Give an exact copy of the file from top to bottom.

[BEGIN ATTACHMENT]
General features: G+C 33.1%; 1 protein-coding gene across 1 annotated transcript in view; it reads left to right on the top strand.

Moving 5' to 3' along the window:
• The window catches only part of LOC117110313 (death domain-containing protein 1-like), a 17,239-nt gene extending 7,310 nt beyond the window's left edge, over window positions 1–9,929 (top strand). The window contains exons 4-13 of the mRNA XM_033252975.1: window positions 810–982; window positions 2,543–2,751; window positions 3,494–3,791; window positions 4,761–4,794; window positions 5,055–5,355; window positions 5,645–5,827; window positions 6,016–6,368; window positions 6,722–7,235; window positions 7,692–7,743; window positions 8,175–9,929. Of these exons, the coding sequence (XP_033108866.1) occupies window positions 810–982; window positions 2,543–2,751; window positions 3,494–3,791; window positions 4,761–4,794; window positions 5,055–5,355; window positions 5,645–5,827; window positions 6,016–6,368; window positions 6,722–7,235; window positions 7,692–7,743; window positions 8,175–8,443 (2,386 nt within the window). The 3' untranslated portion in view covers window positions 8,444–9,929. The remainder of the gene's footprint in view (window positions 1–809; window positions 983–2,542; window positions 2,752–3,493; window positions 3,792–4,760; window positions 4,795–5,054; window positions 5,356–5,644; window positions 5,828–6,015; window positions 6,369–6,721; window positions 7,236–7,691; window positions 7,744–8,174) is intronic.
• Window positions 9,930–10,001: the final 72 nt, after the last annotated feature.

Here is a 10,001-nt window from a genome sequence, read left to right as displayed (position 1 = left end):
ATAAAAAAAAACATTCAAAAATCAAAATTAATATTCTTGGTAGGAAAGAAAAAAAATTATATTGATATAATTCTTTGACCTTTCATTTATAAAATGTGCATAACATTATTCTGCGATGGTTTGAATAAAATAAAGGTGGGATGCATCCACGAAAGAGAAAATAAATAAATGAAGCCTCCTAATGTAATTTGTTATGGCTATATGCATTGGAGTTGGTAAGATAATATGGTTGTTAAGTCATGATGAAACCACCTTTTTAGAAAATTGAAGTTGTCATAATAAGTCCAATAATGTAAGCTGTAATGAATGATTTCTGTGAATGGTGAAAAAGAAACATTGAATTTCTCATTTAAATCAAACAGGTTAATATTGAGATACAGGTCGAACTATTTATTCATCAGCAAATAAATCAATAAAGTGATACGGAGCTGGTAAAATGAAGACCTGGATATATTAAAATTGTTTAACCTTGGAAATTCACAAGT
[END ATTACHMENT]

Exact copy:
General features: G+C 33.1%; 1 protein-coding gene across 1 annotated transcript in view; it reads left to right on the top strand.

Moving 5' to 3' along the window:
• The window catches only part of LOC117110313 (death domain-containing protein 1-like), a 17,239-nt gene extending 7,310 nt beyond the window's left edge, over window positions 1–9,929 (top strand). The window contains exons 4-13 of the mRNA XM_033252975.1: window positions 810–982; window positions 2,543–2,751; window positions 3,494–3,791; window positions 4,761–4,794; window positions 5,055–5,355; window positions 5,645–5,827; window positions 6,016–6,368; window positions 6,722–7,235; window positions 7,692–7,743; window positions 8,175–9,929. Of these exons, the coding sequence (XP_033108866.1) occupies window positions 810–982; window positions 2,543–2,751; window positions 3,494–3,791; window positions 4,761–4,794; window positions 5,055–5,355; window positions 5,645–5,827; window positions 6,016–6,368; window positions 6,722–7,235; window positions 7,692–7,743; window positions 8,175–8,443 (2,386 nt within the window). The 3' untranslated portion in view covers window positions 8,444–9,929. The remainder of the gene's footprint in view (window positions 1–809; window positions 983–2,542; window positions 2,752–3,493; window positions 3,792–4,760; window positions 4,795–5,054; window positions 5,356–5,644; window positions 5,828–6,015; window positions 6,369–6,721; window positions 7,236–7,691; window positions 7,744–8,174) is intronic.
• Window positions 9,930–10,001: the final 72 nt, after the last annotated feature.

Here is a 10,001-nt window from a genome sequence, read left to right as displayed (position 1 = left end):
ATAAAAAAAAACATTCAAAAATCAAAATTAATATTCTTGGTAGGAAAGAAAAAAAATTATATTGATATAATTCTTTGACCTTTCATTTATAAAATGTGCATAACATTATTCTGCGATGGTTTGAATAAAATAAAGGTGGGATGCATCCACGAAAGAGAAAATAAATAAATGAAGCCTCCTAATGTAATTTGTTATGGCTATATGCATTGGAGTTGGTAAGATAATATGGTTGTTAAGTCATGATGAAACCACCTTTTTAGAAAATTGAAGTTGTCATAATAAGTCCAATAATGTAAGCTGTAATGAATGATTTCTGTGAATGGTGAAAAAGAAACATTGAATTTCTCATTTAAATCAAACAGGTTAATATTGAGATACAGGTCGAACTATTTATTCATCAGCAAATAAATCAATAAAGTGATACGGAGCTGGTAAAATGAAGACCTGGATATATTAAAATTGTTTAACCTTGGAAATTCACAAGT